Preview: LU Weird promises to live up to its name

Kelsey Priebe

Have you always wished someone would give you an almond cookie in the shape of your brain fractals? If so, you should check out Scott Beibin’s presentation at LU Weird this weekend.

Nick Waldner of the Band Booking Committee and Addy Goldberg of WLFM have combined to produce a two-day music- and lecture-based festival for Lawrence students. The idea started after Waldner and Goldberg approached Curt Lauderdale, Assistant Dean of Students for Campus Life, about frustrations over last year’s big event, Gym Class Heroes.

Many Lawrentians felt that the Big Event committee had booked Gym Class Heroes without polling the Lawrence community to get a sense of how the band would be received. Goldberg and Waldner approached Curt in the hopes of putting on a musical event that would echo the student body’s preferences rather than those of a five-person club. LU Weird was the outcome of this discussion.

The festival, taking place Friday, September 28 and Saturday, September 29, is definitely more appealing to the average hipster. However, it also has a broader variety of events than your typical music festival.

Goldberg and Waldner managed to get Vermin Supreme, the satirical activist and anarchist, to give a lecture that will potentially cover anything from a more sensible drug policy to the importance of brushing ones teeth. Goldberg also encourages people to go to Groucho Fractal at 4 p.m. on Saturday for what is sure to be an “absurd” presentation by Scott Beibin.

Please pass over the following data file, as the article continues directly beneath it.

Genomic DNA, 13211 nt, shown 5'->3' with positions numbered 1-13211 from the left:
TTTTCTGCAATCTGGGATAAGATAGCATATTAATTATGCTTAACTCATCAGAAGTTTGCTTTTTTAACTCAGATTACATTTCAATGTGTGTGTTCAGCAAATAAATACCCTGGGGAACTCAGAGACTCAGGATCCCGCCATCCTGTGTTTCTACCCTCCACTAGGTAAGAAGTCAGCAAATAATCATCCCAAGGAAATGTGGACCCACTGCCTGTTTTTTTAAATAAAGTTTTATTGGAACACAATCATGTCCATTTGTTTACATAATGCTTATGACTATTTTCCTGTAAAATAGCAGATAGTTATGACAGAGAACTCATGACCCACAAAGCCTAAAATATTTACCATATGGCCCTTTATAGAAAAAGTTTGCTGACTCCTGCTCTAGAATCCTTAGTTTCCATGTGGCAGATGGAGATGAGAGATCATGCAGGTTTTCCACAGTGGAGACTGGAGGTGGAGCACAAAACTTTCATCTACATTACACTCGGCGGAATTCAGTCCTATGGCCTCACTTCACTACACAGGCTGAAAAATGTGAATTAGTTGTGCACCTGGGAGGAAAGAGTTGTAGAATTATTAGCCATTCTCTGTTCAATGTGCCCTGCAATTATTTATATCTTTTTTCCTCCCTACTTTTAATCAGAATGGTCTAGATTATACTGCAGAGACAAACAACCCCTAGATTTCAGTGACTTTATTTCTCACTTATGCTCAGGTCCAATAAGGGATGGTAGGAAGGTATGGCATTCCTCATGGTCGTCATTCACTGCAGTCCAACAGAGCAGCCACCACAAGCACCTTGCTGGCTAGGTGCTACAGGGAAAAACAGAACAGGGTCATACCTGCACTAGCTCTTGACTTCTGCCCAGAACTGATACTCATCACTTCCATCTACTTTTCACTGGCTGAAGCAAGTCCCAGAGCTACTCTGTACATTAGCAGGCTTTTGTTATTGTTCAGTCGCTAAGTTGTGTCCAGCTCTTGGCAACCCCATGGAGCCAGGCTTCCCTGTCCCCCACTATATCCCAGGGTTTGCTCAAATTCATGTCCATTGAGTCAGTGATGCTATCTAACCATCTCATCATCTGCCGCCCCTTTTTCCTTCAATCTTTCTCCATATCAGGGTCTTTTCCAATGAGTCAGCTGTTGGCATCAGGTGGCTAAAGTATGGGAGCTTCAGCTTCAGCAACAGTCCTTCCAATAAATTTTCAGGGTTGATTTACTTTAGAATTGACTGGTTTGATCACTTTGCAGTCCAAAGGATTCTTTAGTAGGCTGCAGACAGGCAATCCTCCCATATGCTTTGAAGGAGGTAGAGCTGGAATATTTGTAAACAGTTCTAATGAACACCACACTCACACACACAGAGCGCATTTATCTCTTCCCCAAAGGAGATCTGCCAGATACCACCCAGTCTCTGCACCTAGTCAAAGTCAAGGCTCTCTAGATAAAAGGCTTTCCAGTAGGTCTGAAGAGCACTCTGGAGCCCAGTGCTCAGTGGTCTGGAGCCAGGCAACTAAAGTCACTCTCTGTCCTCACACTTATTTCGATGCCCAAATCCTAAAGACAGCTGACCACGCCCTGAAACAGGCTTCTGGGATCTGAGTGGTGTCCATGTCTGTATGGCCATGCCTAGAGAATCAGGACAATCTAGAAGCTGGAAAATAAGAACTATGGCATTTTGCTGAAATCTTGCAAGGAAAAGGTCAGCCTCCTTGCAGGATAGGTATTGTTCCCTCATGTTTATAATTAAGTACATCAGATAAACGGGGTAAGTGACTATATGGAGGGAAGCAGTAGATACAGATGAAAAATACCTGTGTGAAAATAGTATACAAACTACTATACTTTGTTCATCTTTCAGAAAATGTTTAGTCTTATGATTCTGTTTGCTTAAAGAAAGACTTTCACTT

The basic outline of the festival will be three lecture/presentations, taking place during the evening and day on Friday and Saturday, followed by concerts at night. While Groucho Fractal and Vermin Supreme’s presentations will deviate from the expected, Sao Paulo Underground will be giving an interesting and low-key lecture on the music scene in Sao Paulo, Brazil at 6 p.m. on Friday.

The two headliners, Sao Paulo Underground on Friday and the much beloved Maps and Atlases on Saturday, are the crowd-drawing events of the festival.

However, Goldberg and Waldner hope that by including openers such as Ahleuchatistas and Why I Must Be Careful that fall far off the mainstream music aficionado’s radar, students will get a taste of a genre “they wouldn’t normally be exposed to.”

Goldberg further stated that if this festival is a success it will be “indicative of people branching out from just music and adding a visual component.” The title truly fits the festival, in such a way that no matter what you choose to go to, the event is likely to be a once-in-a-lifetime sort of unique.

For any who are on the fence about attending, Maps and Atlases will certainly make it worth your while. The band played in the Café Fall Term of 2010 and were a rousing success. Their music is universally appealing and they are especially fantastic at engaging the crowd.

The end of their former concert here involved them sitting among students in the cafe which created an acoustically delightful atmosphere. Waldner suggests that, with any luck, they will re-create that experience during their second visit.

Overall, fellow Lawrentians, this festival will be one of the most uniquely-Lawrence events the school has witnessed, and if it doesn’t manage to broaden your horizons, it will at least certainly be a great time.